is in our visual field of view but, our visual field of view is limited and is of little use in a
very dark environment. With the use of vision, auditory distance discrimination may not
Figure 1.13: Head movements to resolve front-back ambiguities. When the sound source
is directly in back of the listener, the path length to the left and right ears (SL and SR
respectively), is the same. A head movement to the left will increase the distance between
the right ear and the sound source SR , while a head movement to the right will increase
the distance between the left ear and the sound source SL .
be as important however, auditory distance discrimination is of great importance when we
cannot make use of visual cues such as in the dark, when the sound source is not within
the visual field of view, or if a person is visually impaired. In such a situation, auditory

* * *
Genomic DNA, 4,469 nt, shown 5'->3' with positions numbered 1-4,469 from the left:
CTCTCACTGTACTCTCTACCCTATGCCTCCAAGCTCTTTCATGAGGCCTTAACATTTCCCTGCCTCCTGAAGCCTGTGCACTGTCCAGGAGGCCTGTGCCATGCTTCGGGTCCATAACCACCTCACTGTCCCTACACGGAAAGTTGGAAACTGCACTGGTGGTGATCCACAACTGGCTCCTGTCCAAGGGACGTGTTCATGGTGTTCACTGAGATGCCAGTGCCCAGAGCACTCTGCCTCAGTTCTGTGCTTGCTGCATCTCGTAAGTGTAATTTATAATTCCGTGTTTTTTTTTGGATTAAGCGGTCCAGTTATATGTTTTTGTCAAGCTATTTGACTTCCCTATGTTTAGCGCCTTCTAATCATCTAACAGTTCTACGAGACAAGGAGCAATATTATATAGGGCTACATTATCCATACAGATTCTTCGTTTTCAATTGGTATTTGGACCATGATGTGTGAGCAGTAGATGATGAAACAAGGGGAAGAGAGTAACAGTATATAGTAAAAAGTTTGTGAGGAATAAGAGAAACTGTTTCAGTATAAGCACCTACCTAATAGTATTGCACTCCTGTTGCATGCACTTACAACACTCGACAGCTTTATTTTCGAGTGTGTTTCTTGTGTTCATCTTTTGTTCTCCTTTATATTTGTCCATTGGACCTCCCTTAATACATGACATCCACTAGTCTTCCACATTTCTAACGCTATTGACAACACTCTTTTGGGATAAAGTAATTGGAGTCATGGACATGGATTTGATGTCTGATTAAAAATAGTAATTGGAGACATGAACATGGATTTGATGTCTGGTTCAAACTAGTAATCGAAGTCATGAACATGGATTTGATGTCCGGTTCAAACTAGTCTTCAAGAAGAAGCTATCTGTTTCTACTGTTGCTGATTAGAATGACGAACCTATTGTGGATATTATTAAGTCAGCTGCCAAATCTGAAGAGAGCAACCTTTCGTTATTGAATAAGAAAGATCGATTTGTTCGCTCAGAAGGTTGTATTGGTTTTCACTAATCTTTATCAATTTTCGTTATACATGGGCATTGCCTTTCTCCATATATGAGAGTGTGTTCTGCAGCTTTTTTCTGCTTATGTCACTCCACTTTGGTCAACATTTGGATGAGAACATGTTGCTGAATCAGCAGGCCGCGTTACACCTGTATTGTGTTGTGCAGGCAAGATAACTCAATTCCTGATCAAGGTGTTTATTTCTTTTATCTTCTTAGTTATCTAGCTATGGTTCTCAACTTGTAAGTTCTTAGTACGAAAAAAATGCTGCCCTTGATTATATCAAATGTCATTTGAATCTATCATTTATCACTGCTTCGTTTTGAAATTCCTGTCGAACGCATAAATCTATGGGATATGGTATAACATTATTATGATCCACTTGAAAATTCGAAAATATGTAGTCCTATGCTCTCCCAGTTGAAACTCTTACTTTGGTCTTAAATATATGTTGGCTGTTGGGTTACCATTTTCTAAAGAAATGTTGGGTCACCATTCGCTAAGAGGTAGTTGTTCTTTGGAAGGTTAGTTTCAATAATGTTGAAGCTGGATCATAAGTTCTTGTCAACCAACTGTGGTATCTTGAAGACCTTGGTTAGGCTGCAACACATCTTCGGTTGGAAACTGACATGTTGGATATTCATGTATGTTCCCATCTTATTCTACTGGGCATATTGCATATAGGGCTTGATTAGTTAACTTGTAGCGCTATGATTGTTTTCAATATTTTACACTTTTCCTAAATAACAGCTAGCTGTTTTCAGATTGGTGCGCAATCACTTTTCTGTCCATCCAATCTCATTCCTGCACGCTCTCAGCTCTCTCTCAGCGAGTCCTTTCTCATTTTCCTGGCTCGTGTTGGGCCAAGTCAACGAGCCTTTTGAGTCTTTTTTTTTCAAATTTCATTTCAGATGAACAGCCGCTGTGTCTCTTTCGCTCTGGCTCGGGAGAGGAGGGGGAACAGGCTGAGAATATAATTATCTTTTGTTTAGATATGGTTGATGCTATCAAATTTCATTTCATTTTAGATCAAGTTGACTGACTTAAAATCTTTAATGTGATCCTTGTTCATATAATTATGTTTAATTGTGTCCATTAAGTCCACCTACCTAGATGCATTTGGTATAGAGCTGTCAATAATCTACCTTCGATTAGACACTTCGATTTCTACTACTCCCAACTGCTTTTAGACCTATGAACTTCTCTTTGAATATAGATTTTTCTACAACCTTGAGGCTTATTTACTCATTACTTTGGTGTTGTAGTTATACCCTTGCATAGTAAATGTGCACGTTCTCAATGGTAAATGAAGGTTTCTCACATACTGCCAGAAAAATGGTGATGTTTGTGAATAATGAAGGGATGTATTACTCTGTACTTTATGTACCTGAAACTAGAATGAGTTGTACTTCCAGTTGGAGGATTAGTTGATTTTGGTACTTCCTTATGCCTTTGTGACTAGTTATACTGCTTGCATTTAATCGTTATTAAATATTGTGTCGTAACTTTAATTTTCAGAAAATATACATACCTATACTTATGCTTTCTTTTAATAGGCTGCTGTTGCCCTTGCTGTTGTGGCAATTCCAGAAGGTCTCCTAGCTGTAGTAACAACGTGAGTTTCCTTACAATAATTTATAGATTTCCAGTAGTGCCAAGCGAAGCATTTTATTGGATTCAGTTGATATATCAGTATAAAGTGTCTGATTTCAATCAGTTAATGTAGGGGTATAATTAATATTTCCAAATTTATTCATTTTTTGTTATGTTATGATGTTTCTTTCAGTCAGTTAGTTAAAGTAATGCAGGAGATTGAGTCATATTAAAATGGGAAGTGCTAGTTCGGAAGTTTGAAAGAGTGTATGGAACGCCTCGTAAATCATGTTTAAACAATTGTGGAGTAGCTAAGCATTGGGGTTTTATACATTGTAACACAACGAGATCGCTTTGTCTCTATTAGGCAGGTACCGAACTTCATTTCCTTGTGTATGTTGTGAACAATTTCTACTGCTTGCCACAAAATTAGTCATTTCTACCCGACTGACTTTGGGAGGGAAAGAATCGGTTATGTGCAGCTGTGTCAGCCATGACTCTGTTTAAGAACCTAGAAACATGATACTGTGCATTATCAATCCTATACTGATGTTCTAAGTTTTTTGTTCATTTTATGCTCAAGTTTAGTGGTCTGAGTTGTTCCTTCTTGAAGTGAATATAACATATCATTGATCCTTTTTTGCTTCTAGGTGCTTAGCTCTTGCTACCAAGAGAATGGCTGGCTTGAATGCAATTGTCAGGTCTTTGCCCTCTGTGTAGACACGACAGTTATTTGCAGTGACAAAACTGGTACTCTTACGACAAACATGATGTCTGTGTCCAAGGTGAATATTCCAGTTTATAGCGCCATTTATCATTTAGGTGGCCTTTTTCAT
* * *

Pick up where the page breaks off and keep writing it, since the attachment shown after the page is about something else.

information can be of critical importance and can be used to determine the distance to a
sound source or the distance to some object in our environment which we cannot see. For
example, by emitting certain sounds (e.g. “clicking” or “hissing” sounds from the mouth or
tapping a cane on the ground), the visually impaired are capable of estimating the distance
to an object(s) using the direct relationship between the distance to the object and the
time taken for the reflected sound waves to reach the observer (see Section 1.2.3 for greater
details). The greater the distance between an observer and a sound source, the greater the
time required before the arrival of any reflections. This concept has been used in various
“environmental” and navigational aids for the visually impaired. For example, Milios et.
al. [91] developed a device which converts a stream of range measurements obtained with
a laser range finder into an auditory signal whose frequency and/or amplitude varies as a
function of range, in order to provide the visually impaired user a greater sense of “spatial
The ability to locate objects using reflected sounds (echoes) was termed echolocation